CS 391L Machine Learning
Homework 4: Rule Induction

Due: Nov. 8, 2006

Current Weka Prism System

Weka contains a simple rule-learning system called Prism (weka.classifiers.rules.Prism). The system implements a top-down (general to specific) sequential-covering algorithm that employs a simple accuracy-based metric to pick an appropriate rule antecedent during rule construction. This algorithm is described in section 4.4 of the Witten and Frank textbook.

In this assignment, you should test rule learning on the soybean (full set), audiology, and splice (splice-new) data sets in /u/mooney/cs391L-code/weka/data/. Since Prism only supports nominal features and not continuous ones, it is unable to run on many of the other data sets. The slightly edited version of Prism in the class directory collects several summary statistics on the size of the rule base by adding AdditionalMeasureProducer's for the number of rules learned (measureNumRules), the total number of rule antecendents learned (measureNumAntecedents), and the average number of antecedents per rule (measureAveAntecedents).

Propositional Foil

The Foil heuristic for picking the best antecedent to add to a rule, as discussed in class, is somewhat more sophisticated than the simple heuristic in Prism. Make a simple propositional Foil-based learner called Pfoil. The easiest way to do this is to copy and edit the Prism code and simply change the heuristic it uses to pick the best rule-antecedent at each point. Computing the Foil heuristic may require storing additional information during rule construction.

Use the Experimenter GUI to run 10 fold cross-validation learning curves comparing Prism, Pfoil, and the more sophisticated rule learner weka.classifiers.rules.JRip on the soybean, audiology, and splice data. JRip is a version of W. Cohen's Ripper that is a Pfoil-based algorithm with a form of reduced-error pruning (REP) using a tuning set to prune learned rules to prevent over-fitting. If you give Ripper too little training data, it can cause and error "Not enough data for REP", so you cannot run it on a very small training set.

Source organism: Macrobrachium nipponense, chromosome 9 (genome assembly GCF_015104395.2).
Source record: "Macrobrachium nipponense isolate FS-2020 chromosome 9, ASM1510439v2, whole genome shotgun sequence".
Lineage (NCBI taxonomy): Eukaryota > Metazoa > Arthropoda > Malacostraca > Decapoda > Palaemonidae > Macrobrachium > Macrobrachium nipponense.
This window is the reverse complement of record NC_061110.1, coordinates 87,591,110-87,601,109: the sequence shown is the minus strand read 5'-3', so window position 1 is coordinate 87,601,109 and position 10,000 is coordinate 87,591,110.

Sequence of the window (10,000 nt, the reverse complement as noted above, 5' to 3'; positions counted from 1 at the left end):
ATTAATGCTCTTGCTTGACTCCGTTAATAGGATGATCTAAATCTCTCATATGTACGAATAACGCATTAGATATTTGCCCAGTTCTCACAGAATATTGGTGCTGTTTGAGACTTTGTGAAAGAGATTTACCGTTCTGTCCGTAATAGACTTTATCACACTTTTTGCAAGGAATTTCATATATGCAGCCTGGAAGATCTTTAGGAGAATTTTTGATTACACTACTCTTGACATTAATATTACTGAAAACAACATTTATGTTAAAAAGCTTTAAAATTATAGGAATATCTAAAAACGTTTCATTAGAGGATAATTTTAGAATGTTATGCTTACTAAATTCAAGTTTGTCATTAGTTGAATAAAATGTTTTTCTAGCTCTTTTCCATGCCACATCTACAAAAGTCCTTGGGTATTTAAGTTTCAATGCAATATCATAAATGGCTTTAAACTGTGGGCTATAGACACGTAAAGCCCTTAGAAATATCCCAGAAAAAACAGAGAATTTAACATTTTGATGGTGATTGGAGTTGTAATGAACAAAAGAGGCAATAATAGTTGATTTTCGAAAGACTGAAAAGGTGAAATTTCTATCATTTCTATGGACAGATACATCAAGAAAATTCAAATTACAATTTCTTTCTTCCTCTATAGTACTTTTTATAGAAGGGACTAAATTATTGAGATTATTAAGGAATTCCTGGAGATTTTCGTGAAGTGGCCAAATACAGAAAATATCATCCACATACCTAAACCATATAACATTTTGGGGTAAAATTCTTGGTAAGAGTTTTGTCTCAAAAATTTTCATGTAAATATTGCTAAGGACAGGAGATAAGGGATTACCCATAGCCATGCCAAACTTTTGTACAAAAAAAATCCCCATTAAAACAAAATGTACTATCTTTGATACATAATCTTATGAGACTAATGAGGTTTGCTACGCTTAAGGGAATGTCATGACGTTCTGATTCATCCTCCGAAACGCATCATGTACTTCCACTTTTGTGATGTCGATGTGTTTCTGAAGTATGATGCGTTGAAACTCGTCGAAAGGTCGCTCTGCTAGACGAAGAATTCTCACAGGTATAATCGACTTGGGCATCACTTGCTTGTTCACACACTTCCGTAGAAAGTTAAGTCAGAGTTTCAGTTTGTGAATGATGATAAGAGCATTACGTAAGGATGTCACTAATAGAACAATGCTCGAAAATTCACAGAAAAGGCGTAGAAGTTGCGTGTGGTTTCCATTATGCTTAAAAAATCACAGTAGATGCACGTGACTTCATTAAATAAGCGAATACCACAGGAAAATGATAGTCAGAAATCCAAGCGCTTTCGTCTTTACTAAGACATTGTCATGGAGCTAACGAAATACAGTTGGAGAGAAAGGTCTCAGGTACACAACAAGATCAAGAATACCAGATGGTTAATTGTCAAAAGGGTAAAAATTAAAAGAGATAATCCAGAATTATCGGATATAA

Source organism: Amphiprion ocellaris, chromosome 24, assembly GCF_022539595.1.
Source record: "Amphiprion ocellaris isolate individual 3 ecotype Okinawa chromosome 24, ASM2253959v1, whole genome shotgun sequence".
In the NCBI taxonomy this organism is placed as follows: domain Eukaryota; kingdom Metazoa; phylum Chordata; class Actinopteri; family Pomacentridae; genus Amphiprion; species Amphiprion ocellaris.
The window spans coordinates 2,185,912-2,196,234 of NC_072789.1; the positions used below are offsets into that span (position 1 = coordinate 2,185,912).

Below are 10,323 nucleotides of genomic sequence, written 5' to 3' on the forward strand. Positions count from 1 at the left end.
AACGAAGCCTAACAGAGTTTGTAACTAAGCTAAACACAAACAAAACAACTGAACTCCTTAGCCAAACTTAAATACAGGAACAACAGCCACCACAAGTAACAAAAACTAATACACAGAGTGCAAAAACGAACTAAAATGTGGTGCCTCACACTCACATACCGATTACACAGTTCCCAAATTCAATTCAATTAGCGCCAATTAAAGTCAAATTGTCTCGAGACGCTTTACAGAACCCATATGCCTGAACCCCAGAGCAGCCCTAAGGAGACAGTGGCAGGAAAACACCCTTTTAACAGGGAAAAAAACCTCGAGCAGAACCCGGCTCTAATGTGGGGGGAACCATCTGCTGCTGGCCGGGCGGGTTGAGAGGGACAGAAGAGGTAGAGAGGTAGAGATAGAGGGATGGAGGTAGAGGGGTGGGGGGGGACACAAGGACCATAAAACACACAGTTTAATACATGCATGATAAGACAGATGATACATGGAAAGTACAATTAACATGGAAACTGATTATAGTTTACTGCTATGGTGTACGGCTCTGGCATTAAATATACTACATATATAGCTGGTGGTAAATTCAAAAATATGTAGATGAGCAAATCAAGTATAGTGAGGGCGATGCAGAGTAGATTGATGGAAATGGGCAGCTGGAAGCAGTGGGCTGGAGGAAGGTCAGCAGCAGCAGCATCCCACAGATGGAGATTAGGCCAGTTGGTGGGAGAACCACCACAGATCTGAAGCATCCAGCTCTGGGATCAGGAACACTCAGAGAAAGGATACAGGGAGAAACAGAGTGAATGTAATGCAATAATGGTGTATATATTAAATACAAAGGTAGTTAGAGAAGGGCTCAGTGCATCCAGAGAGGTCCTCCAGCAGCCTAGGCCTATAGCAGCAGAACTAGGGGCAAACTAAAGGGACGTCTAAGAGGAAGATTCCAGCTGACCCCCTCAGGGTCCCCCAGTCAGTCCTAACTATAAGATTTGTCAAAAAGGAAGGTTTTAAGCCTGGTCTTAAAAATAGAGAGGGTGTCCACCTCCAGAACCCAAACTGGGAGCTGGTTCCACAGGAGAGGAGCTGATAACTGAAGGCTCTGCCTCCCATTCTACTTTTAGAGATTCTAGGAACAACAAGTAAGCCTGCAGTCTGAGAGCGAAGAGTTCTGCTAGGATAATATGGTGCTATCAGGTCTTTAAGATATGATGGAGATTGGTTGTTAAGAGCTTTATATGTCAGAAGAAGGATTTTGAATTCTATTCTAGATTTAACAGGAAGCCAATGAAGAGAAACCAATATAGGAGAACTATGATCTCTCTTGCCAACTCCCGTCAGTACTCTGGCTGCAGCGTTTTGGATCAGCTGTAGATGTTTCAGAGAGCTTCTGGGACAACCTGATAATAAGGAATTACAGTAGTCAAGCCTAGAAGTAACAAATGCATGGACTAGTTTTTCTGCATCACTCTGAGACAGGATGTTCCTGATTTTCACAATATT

Remember to plot points more densely early in the learning curve where changes are more pronounced. Note: these experiments are fairly computationally intensive and may take a little while to run (particularly the splice data). In the Analyzer in the Experimenter you can analyze training time, train accuracy, testing time, number of rules, number of antecedents, and average number of antecedents per rule as well as test accuracy.

In your report, discuss the following issues:

  1. How does the accuracy of Pfoil compare to Prism? Are differences statistically significant? Why?
  2. How does the complexity of rule bases generated by Pfoil compare to that of Prism? Why?
  3. How does the training time and testing time of Pfoil compare to Prism? Why?
  4. How do both of these methods compare to the more sophisticated JRip rule learner, both in terms of accuracy, rule complexity, and run time? Why?
  5. How does the number of training examples affect the relative performance of different methods? Why?
  6. How does the relative performance of different methods vary across domains (i.e. datasets)? Why?
Submit your learning curves (in color) with your hard-copy report and include discussion of the issues above. Edit the gnuplot files to reposition the key table and shorten system names to make the graphs more presentable.